Friday, 18 May 2012

Houston Rodeo

Recently back home in the UK after spending 2 months, mainly in Texas, with family who have reclocated there. Leaving Britain in early March and returning in early May I've found little difference in the temperatures - in fact it was colder in May on arrival than it was on departure in March. And temperatures rapidly rose in Houston after storms and a cold front when we arrived.

Opening parade in the main arena
The first major event we went to soon after arrival was a visit to the Houston Rodeo. I'd no idea what to expect apart from seeing bucking broncos, similar to what I'd only seen before on film or TV. The real thing was very exciting and spectacular, interesting and BIG!! The stadium was enormous, the agricultural show was very interesting and I couldn't quite believe what I was seeing in the main events - very skilled cowboys and expert animal handling. The bareback bull riding was especially nail-biting, and most exciting of all were the chuck waggon races around the arena - a bit like watching chariot-racing but probably more sedate, although the horse-drawn waggons are reputed to get up to speeds of 35 mph.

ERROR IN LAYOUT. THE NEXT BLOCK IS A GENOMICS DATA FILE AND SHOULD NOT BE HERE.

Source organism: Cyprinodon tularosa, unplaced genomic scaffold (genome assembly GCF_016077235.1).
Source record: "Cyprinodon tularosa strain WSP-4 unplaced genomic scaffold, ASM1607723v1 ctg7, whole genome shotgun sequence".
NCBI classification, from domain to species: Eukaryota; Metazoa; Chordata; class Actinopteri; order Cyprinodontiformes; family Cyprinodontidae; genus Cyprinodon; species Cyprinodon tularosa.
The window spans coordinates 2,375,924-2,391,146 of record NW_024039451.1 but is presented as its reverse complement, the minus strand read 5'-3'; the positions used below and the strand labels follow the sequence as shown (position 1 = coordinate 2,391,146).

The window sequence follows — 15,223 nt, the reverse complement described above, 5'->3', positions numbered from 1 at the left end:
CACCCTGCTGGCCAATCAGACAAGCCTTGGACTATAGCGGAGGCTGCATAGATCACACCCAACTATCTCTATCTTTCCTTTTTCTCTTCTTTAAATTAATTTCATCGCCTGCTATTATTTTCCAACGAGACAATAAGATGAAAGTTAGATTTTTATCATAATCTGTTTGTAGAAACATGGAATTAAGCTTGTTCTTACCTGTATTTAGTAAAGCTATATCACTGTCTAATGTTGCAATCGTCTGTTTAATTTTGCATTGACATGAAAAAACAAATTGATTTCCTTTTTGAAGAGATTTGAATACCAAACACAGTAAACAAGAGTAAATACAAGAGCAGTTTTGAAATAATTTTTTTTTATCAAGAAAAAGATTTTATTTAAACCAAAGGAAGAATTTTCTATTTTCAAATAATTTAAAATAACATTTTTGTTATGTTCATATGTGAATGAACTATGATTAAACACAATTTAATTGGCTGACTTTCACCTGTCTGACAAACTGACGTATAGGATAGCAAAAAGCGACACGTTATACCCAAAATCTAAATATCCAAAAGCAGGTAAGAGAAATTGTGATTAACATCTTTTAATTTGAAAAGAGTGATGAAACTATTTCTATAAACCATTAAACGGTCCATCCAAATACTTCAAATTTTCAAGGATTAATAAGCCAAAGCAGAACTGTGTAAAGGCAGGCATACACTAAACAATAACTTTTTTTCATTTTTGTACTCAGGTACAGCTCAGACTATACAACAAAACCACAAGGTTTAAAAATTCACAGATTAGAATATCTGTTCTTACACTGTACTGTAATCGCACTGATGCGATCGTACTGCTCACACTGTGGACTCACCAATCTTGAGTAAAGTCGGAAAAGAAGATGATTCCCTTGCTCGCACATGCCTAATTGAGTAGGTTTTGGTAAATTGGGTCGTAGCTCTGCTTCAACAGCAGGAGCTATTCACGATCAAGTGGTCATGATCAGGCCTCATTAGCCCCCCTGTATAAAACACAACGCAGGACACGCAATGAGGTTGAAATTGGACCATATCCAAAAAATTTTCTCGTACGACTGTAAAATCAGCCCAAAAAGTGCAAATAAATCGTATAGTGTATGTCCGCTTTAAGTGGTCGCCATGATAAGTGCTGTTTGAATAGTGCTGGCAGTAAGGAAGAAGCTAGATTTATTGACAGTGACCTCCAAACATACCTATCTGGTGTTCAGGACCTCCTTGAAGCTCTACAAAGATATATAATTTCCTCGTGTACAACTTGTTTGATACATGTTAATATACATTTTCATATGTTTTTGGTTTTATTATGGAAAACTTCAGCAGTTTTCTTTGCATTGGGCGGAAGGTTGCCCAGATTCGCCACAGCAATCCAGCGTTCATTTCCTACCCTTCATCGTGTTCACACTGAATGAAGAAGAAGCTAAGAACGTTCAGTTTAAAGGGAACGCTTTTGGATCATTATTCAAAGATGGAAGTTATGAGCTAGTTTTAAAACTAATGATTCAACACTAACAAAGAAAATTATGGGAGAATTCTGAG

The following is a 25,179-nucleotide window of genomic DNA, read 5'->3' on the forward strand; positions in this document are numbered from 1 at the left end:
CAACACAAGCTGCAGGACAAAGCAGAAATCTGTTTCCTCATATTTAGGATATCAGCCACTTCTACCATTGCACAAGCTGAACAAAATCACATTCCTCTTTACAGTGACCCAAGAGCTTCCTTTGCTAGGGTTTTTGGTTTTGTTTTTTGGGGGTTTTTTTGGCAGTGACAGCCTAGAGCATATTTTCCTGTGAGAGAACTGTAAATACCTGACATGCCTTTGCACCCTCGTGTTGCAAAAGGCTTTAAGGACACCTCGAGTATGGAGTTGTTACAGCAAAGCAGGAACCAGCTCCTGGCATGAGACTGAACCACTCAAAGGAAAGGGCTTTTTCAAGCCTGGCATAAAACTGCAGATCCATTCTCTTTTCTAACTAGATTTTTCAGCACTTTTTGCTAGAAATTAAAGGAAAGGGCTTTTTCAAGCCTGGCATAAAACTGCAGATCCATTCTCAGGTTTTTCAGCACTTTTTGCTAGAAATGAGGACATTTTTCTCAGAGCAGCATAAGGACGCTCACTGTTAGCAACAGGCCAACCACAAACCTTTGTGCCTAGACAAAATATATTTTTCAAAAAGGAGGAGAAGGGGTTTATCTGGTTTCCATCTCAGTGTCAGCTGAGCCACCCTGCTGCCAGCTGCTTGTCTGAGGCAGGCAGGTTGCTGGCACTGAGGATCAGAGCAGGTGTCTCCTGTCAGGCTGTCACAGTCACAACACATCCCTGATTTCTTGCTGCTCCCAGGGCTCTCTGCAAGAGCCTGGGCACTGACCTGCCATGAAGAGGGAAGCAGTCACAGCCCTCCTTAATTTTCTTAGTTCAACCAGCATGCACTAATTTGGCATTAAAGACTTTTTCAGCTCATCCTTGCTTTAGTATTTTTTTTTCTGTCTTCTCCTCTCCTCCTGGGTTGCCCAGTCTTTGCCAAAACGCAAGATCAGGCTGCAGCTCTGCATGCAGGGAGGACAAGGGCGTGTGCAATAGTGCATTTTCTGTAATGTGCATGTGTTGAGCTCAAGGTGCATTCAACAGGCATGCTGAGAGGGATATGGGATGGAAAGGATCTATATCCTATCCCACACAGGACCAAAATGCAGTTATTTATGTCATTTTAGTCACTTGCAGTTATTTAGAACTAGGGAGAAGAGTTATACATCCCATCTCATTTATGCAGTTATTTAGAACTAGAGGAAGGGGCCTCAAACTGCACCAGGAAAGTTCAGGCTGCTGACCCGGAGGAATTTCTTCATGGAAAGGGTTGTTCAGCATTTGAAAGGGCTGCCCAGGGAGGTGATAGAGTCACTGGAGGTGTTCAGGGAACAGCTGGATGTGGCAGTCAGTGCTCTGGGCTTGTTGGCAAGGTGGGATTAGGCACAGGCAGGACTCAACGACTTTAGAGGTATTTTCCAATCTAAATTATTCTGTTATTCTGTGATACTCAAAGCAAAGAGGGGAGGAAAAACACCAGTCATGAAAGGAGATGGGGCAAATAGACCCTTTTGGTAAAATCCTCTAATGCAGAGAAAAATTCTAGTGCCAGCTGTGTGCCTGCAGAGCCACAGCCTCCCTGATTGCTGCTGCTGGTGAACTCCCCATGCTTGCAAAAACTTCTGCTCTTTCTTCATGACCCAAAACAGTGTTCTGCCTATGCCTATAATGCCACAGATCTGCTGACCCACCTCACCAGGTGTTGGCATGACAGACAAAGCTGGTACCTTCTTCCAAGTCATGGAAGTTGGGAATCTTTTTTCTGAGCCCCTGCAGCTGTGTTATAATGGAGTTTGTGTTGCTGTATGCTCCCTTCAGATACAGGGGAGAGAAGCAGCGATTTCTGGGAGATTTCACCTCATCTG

In an outside area there was the Mutton Bustin' event to watch. Children as young as 6 years old - wearing no "health and safety" fixated apparatus - could try their luck at riding the length of a long, wide pen hanging on to a sheep (the Mutton). If they fell off, the sheep made a relieved getaway to the end of the pen, riderless. If they hung on to the end of the ride they got a large round of applause from the crowd. The children all seemed none the worse for the experience (I can't speak for the sheep). As they rode they all hung on to the sheep's thick woolly coat, always getting slung over to one side of the sheep as it pelted along so they were hanging on for dear life fairly close to the ground. If they fell off, they didn't have far to go.

The exhibition area had plenty of things for sale - stetsons of all kinds, cowboy boots and gear and novel wooden plaques for all tastes. There was also a shoeshine stand where those wearing cowboy boots could have them cleaned and polished.


In the agricultural areas there were a lot of new-borns - calves, lambs, piglets - and there was even a heated glass showcase where new and exhausted-looking chicks were hatching from eggs. They were emerging slowly and it took a lot more effort than I'd imagined for them to peck and push their way out of their protective egg shell.

In order to enter into the spirit of things, we'd been out to get ourselves stetsons the day before, so we could wear them to the rodeo. 

It was a whoe new experience as wearing a stetson in the UK could easily attract a fair bit of attention, but in Texas....no way. Nearly everyone wears one, especially at special events like the Houston Rodeo.

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